Unconditional Love: Give It … Get It

Unconditional love can provide the cornerstone for a child’s self-esteem. It can offer them security and the power to take risks without fear of retribution. It’s the love that communicates to a child, “I believe in you, I’m here for you, and I love you no matter what.” Unconditional love means …

  • Giving love without expecting anything in return (no strings attached)
  • Accepting someone for who they are—with no preconceived notions
  • Accepting someone’s decisions whether or not we agree with them
  • Respecting your loved-one, treating them as an equal
  • Believing that every person is good, regardless of what they might say or do

But this sort of love is hard to give, especially for parents and their children. The main reason is disappointment … like if a child does not achieve our expectations; does not adopt our beliefs; or does not choose the path forward that we recommend. Then rather than hear “I love you anyway” these children hear “I love you, but only if…” which can undermine their development and potentially thwart their long-term human potential.

Giving unconditional love to a special needs child is even more powerful. They already know that they are different and that they have challenges … physically and/or intellectually. They know failure and disappointment on a daily basis. But when they see and feel a parent offering them love without strings attached, they can be more confident and try to push their limits–often with remarkable results! It can help them forget their fears of failure and strive to be the best they can be.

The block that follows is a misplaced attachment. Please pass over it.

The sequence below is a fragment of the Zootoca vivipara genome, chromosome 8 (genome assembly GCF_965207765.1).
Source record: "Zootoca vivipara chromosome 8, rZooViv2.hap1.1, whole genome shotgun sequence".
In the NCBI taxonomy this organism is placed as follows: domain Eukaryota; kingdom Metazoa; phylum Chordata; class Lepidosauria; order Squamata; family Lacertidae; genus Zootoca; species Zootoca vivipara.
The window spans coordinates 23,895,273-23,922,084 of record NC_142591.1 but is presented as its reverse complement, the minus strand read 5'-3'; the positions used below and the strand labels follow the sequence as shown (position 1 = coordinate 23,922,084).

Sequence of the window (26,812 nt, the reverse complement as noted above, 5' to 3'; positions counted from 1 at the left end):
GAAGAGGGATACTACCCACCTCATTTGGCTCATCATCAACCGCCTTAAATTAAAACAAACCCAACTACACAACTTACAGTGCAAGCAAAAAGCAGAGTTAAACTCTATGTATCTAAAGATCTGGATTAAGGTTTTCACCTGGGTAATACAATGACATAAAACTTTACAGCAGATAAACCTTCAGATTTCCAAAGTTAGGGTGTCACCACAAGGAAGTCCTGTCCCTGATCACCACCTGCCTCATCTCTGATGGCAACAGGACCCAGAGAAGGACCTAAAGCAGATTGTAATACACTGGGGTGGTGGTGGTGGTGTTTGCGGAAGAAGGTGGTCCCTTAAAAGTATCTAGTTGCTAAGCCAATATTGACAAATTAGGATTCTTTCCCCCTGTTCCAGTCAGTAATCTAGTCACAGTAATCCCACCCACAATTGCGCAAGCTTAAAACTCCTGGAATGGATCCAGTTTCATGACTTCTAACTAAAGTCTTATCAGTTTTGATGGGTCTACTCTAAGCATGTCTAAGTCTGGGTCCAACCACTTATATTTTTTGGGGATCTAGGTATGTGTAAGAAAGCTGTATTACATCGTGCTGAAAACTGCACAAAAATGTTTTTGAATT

Here are some thoughts about how we can deliver our children unconditional love.

  • Separate the person from the behavior … love your child for who they are, not for what they do.
  • Make a personal connection … look into your child’s eyes and then you can see into their heart.
  • Offer plenty of appropriate physical contact … being touched means feeling touchable.
  • Celebrate your child’s uniqueness … value every attribute, not just those that you value the greatest.
  • Don’t link your ego and your child’s identity … never give them responsibility for your feelings of self-worth
  • Positive reinforcement creates a positive self-image … children see themselves as we see them. See the best in them and they will see them best in themselves.

Perhaps our best model of unconditional love can be found in GRANDPARENTING.

That’s because grandpa and grandma take joy in just being a part of the child’s life. They have no ego or personal stake in the child. They can spoil the child if they are allowed because their influence in merely temporary. And these things give them the freedom to simply offer their love—unconditionally.

Today’s question is … are you offering your special child unconditional love?





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